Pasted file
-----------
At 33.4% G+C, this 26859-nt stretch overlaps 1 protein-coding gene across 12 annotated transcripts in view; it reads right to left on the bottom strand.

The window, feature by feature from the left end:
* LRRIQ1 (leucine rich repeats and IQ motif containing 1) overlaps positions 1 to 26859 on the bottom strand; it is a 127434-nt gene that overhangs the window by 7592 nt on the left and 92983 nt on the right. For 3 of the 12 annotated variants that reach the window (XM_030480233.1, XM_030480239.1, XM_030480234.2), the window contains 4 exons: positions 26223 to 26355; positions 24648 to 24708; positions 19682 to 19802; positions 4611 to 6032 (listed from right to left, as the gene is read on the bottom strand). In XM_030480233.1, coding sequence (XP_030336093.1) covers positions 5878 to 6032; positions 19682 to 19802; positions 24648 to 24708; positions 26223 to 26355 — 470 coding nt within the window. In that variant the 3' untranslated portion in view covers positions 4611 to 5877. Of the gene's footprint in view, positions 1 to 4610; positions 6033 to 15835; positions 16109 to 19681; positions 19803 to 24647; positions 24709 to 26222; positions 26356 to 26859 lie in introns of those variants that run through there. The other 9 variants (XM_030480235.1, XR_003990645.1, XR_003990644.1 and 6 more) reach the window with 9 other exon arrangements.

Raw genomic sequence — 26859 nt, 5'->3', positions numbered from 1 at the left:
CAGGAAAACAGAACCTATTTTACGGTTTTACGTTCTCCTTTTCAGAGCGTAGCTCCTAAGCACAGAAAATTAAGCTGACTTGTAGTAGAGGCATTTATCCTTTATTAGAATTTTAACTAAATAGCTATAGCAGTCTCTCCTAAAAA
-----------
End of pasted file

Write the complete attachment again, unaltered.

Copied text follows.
At 33.4% G+C, this 26859-nt stretch overlaps 1 protein-coding gene across 12 annotated transcripts in view; it reads right to left on the bottom strand.

The window, feature by feature from the left end:
* LRRIQ1 (leucine rich repeats and IQ motif containing 1) overlaps positions 1 to 26859 on the bottom strand; it is a 127434-nt gene that overhangs the window by 7592 nt on the left and 92983 nt on the right. For 3 of the 12 annotated variants that reach the window (XM_030480233.1, XM_030480239.1, XM_030480234.2), the window contains 4 exons: positions 26223 to 26355; positions 24648 to 24708; positions 19682 to 19802; positions 4611 to 6032 (listed from right to left, as the gene is read on the bottom strand). In XM_030480233.1, coding sequence (XP_030336093.1) covers positions 5878 to 6032; positions 19682 to 19802; positions 24648 to 24708; positions 26223 to 26355 — 470 coding nt within the window. In that variant the 3' untranslated portion in view covers positions 4611 to 5877. Of the gene's footprint in view, positions 1 to 4610; positions 6033 to 15835; positions 16109 to 19681; positions 19803 to 24647; positions 24709 to 26222; positions 26356 to 26859 lie in introns of those variants that run through there. The other 9 variants (XM_030480235.1, XR_003990645.1, XR_003990644.1 and 6 more) reach the window with 9 other exon arrangements.

Raw genomic sequence — 26859 nt, 5'->3', positions numbered from 1 at the left:
CAGGAAAACAGAACCTATTTTACGGTTTTACGTTCTCCTTTTCAGAGCGTAGCTCCTAAGCACAGAAAATTAAGCTGACTTGTAGTAGAGGCATTTATCCTTTATTAGAATTTTAACTAAATAGCTATAGCAGTCTCTCCTAAAAA